Sarbanes-Oxley Act Section 307 and Corporate Counsel: Who Better to Prevent Corporate Crime?
Peter J. Henning
Wayne State University Law School
Buffalo Criminal Law Review, Vol. 8, p. 101, 2004
While much of the Sarbanes-Oxley Act concerned the minutiae of corporate governance, Section 307 of the Act was aspirational by directing the Securities & Exchange Commission (SEC) to adopt rules that enlist lawyers in preventing - or at least reporting - corporate misconduct. In addition to adopting the "up-the-ladder" reporting rules mandated by Congress, the SEC sought to put teeth into the regulation of corporate lawyers by proposing the "noisy withdrawal" rule that would have required outside corporate counsel to disclose publicly the reasons for withdrawal if the corporation persisted in a course of misconduct. The reaction of the organized bar was almost wholly negative, focusing on the supposed harm to the confidential lawyer-client relationship from the disclose of privilege information, and the SEC ultimately withdrew the proposal.
The flaw in the SEC's proposed rule was that it coupled "noisy" with "withdrawal." Lawyers are not "gatekeepers" in the same way accountants have a duty to the investing public to ensure that a company conveys accurate information. Compelling disclosure to the public of a lawyer's withdrawal from representation imparts a gatekeeper role that can create more confusion in the market than clarity. The noise is largely superfluous to the goal of preventing corporate crime, while withdrawal is an important step toward removing lawyers from the process that can lead to criminal conduct. Unfortunately, the Commission missed its chance to fulfill the congressional mandate of Section 307 and take an important step in preventing future corporate crimes when it failed to require attorneys to withdraw from representation if a client persists in misconduct.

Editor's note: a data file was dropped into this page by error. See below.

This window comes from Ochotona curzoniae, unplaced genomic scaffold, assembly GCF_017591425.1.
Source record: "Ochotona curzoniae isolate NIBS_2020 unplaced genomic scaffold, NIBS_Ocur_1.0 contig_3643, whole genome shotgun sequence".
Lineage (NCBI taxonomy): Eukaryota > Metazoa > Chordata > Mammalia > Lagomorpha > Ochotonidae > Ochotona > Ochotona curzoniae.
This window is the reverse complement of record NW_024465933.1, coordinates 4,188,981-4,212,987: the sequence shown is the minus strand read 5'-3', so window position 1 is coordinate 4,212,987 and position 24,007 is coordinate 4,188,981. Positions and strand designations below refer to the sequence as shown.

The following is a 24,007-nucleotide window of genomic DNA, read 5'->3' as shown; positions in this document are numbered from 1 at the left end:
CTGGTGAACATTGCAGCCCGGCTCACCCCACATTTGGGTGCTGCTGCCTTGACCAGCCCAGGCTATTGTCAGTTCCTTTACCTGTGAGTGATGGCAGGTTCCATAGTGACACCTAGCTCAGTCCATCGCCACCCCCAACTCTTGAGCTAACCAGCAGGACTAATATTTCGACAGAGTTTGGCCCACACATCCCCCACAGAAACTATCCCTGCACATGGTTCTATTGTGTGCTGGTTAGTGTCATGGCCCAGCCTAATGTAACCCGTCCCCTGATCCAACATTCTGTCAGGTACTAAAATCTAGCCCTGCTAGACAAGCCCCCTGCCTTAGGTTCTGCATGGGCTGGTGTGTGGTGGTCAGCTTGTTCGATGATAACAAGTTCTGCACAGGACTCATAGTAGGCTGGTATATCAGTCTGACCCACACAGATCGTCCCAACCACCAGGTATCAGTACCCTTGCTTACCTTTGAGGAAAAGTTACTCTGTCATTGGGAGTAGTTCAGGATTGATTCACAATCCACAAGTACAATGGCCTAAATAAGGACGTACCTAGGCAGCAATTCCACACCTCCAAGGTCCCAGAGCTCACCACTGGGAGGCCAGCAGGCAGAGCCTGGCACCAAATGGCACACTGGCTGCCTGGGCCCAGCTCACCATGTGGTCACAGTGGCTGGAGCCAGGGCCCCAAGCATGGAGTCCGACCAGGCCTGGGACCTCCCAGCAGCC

The Article argues that the SEC should adopt the withdrawal portion of the noisy withdrawal rule, and that withdrawal should be mandatory for both outside counsel and in-house lawyers when they become aware of corporate misconduct and the corporation refuses to take adequate remedial measures. Mandatory complete withdrawal and the required disclosure to successor counsel can make lawyers more effective in preventing or impeding corporate crimes because the rule makes it significantly more difficult for the corporation to continue a course of conduct without considering the consequences. Much like the public disclosure sought by the Commission, withdrawal is a signal, only to a more limited audience: the corporation and the new lawyer. The rule relies on that second attorney to be as ethical as the first lawyer, and to refuse to accept the corporate client if there is "evidence of a material violation" and a refusal to act appropriately.
Number of Pages in PDF File: 61
Keywords: Legal Ethics, Corporate Crime, Securities & Exchange Commission
JEL Classification: K14, K22, K42
Date posted: January 5, 2005
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